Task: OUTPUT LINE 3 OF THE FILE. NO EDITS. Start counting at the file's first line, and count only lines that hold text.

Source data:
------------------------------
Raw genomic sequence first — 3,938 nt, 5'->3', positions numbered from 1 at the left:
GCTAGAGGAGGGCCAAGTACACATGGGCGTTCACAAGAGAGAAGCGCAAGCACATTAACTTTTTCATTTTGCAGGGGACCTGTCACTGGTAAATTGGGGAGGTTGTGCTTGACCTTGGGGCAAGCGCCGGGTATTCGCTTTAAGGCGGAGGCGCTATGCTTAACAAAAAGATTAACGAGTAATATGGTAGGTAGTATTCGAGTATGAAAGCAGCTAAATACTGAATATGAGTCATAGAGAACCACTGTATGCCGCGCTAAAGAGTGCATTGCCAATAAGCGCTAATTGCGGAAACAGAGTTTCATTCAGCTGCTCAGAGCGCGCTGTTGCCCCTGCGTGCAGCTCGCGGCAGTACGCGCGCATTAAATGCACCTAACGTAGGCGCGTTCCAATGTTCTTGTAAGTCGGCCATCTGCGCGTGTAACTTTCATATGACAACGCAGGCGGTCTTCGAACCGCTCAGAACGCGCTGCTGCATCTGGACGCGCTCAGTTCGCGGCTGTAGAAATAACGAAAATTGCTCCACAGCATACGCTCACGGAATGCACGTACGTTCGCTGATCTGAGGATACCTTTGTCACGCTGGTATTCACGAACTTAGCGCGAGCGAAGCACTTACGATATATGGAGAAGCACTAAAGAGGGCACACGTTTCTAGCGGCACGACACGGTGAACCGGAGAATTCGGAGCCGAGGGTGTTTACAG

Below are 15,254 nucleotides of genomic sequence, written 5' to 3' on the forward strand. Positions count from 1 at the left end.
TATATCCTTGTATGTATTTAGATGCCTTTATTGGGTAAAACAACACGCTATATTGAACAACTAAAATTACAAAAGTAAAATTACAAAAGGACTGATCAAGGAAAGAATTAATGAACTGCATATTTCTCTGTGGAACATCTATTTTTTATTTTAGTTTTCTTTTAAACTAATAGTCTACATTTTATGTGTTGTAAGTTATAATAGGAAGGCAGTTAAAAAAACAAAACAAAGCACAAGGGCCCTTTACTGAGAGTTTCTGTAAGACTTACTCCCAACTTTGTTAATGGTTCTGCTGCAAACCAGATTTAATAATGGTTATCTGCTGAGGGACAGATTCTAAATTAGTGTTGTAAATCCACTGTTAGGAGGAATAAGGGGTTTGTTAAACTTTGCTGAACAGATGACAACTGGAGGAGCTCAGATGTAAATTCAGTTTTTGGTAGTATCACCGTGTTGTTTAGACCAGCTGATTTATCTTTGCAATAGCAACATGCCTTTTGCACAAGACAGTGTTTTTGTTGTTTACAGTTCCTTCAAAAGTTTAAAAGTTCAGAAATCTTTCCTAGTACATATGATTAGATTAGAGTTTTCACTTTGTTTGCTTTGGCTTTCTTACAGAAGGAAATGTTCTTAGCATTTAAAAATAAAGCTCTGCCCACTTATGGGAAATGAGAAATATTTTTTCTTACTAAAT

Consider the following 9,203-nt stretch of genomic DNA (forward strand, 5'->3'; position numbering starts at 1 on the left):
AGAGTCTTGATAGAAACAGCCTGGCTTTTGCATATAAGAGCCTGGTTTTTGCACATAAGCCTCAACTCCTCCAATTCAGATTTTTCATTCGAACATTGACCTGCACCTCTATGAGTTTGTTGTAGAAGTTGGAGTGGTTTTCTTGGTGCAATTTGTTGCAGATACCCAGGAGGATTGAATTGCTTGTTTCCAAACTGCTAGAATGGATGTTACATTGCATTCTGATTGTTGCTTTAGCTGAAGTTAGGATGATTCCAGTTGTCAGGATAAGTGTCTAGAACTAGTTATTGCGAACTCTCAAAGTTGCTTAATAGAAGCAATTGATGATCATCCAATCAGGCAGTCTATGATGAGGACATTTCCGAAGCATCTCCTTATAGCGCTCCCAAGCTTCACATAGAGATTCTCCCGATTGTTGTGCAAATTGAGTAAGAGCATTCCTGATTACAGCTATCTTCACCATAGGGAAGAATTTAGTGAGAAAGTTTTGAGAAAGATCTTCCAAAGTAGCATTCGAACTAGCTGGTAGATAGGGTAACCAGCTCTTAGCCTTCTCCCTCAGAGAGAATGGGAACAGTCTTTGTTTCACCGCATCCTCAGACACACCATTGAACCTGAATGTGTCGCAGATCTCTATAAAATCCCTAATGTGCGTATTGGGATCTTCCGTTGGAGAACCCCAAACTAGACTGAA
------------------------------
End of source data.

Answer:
Below are 15,254 nucleotides of genomic sequence, written 5' to 3' on the forward strand. Positions count from 1 at the left end.